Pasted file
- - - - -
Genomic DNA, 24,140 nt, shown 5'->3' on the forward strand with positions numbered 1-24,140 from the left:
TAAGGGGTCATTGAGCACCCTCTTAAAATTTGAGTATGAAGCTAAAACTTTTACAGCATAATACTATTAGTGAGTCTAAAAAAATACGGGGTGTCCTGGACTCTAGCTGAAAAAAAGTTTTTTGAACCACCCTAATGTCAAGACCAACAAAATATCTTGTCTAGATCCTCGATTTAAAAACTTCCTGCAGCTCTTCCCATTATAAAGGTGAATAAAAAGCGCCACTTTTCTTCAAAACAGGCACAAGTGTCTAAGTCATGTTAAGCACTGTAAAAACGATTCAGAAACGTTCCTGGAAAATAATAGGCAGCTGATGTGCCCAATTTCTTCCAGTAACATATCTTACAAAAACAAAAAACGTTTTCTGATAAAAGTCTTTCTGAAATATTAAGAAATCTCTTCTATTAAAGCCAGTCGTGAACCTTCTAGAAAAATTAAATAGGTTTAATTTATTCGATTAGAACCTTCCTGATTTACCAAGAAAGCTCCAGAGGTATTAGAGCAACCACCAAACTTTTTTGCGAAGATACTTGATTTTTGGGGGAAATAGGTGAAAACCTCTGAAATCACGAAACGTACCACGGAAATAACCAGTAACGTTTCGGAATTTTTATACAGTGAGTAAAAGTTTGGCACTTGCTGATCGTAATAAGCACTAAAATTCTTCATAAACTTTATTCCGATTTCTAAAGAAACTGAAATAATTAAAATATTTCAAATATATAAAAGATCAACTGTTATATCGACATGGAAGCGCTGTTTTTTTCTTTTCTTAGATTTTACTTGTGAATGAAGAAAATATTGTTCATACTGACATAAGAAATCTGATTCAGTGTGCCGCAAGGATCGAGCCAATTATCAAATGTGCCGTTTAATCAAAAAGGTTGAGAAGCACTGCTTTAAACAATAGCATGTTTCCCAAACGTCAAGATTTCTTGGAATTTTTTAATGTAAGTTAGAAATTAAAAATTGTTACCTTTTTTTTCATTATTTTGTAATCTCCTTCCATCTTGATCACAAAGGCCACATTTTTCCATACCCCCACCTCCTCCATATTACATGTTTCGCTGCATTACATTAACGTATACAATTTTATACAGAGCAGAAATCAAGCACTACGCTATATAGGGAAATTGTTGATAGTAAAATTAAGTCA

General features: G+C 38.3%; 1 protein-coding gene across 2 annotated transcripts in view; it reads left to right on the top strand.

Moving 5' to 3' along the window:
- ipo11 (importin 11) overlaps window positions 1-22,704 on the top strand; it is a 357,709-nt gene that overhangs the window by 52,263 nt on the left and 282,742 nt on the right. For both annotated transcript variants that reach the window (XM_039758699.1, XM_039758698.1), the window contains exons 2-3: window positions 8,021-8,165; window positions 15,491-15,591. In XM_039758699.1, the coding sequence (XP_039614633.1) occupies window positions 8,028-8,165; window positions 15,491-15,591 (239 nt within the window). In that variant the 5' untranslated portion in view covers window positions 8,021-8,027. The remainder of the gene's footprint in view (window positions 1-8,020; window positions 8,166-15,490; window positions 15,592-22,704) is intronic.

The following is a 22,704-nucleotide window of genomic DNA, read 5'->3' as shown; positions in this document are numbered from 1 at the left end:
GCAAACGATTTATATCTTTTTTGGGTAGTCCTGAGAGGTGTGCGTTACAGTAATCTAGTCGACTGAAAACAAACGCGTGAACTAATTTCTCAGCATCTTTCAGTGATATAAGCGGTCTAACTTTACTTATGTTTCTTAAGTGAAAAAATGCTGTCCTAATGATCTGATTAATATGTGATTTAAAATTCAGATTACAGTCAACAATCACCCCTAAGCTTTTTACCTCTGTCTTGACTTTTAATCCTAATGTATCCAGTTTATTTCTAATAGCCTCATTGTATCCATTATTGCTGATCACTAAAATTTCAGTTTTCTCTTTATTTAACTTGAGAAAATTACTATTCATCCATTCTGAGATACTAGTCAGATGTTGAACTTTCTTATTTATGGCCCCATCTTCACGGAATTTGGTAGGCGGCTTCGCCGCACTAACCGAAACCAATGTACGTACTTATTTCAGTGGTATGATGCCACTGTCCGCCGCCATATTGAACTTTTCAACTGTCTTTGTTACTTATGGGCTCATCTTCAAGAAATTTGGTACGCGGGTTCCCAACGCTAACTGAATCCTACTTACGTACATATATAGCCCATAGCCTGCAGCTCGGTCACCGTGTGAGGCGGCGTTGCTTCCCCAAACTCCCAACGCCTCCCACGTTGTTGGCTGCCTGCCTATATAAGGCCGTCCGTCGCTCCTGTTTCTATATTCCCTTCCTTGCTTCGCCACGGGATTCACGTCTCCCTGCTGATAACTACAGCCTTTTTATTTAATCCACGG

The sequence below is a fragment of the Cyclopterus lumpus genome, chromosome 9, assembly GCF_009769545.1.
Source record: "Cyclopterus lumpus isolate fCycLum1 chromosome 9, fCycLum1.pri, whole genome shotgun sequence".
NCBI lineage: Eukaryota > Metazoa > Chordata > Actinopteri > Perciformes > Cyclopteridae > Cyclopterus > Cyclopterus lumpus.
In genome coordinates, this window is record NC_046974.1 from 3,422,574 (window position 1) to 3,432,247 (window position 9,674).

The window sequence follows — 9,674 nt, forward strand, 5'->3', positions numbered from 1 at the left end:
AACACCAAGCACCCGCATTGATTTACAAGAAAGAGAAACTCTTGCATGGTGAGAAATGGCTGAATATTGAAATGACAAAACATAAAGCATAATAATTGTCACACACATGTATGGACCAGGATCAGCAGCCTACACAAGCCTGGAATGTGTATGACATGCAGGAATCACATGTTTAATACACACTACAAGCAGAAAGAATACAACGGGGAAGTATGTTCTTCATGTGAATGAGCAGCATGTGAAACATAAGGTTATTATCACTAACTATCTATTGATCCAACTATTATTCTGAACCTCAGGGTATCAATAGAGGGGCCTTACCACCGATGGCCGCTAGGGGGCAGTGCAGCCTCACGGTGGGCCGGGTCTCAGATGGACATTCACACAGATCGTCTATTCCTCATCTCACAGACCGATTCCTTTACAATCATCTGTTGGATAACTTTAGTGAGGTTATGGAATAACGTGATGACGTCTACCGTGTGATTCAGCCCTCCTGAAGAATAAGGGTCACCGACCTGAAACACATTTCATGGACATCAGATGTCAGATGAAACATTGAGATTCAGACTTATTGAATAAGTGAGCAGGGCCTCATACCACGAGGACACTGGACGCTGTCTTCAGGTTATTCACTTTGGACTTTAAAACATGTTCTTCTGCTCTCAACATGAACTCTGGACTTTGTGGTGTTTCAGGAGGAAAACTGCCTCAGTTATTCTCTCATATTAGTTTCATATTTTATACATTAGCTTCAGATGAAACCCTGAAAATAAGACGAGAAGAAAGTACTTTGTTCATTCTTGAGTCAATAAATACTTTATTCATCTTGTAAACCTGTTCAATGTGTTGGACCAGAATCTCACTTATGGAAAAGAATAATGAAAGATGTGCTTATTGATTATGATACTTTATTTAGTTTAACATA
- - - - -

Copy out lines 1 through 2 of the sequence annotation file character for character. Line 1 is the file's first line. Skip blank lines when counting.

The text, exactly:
Genomic DNA, 24,140 nt, shown 5'->3' on the forward strand with positions numbered 1-24,140 from the left:
TAAGGGGTCATTGAGCACCCTCTTAAAATTTGAGTATGAAGCTAAAACTTTTACAGCATAATACTATTAGTGAGTCTAAAAAAATACGGGGTGTCCTGGACTCTAGCTGAAAAAAAGTTTTTTGAACCACCCTAATGTCAAGACCAACAAAATATCTTGTCTAGATCCTCGATTTAAAAACTTCCTGCAGCTCTTCCCATTATAAAGGTGAATAAAAAGCGCCACTTTTCTTCAAAACAGGCACAAGTGTCTAAGTCATGTTAAGCACTGTAAAAACGATTCAGAAACGTTCCTGGAAAATAATAGGCAGCTGATGTGCCCAATTTCTTCCAGTAACATATCTTACAAAAACAAAAAACGTTTTCTGATAAAAGTCTTTCTGAAATATTAAGAAATCTCTTCTATTAAAGCCAGTCGTGAACCTTCTAGAAAAATTAAATAGGTTTAATTTATTCGATTAGAACCTTCCTGATTTACCAAGAAAGCTCCAGAGGTATTAGAGCAACCACCAAACTTTTTTGCGAAGATACTTGATTTTTGGGGGAAATAGGTGAAAACCTCTGAAATCACGAAACGTACCACGGAAATAACCAGTAACGTTTCGGAATTTTTATACAGTGAGTAAAAGTTTGGCACTTGCTGATCGTAATAAGCACTAAAATTCTTCATAAACTTTATTCCGATTTCTAAAGAAACTGAAATAATTAAAATATTTCAAATATATAAAAGATCAACTGTTATATCGACATGGAAGCGCTGTTTTTTTCTTTTCTTAGATTTTACTTGTGAATGAAGAAAATATTGTTCATACTGACATAAGAAATCTGATTCAGTGTGCCGCAAGGATCGAGCCAATTATCAAATGTGCCGTTTAATCAAAAAGGTTGAGAAGCACTGCTTTAAACAATAGCATGTTTCCCAAACGTCAAGATTTCTTGGAATTTTTTAATGTAAGTTAGAAATTAAAAATTGTTACCTTTTTTTTCATTATTTTGTAATCTCCTTCCATCTTGATCACAAAGGCCACATTTTTCCATACCCCCACCTCCTCCATATTACATGTTTCGCTGCATTACATTAACGTATACAATTTTATACAGAGCAGAAATCAAGCACTACGCTATATAGGGAAATTGTTGATAGTAAAATTAAGTCA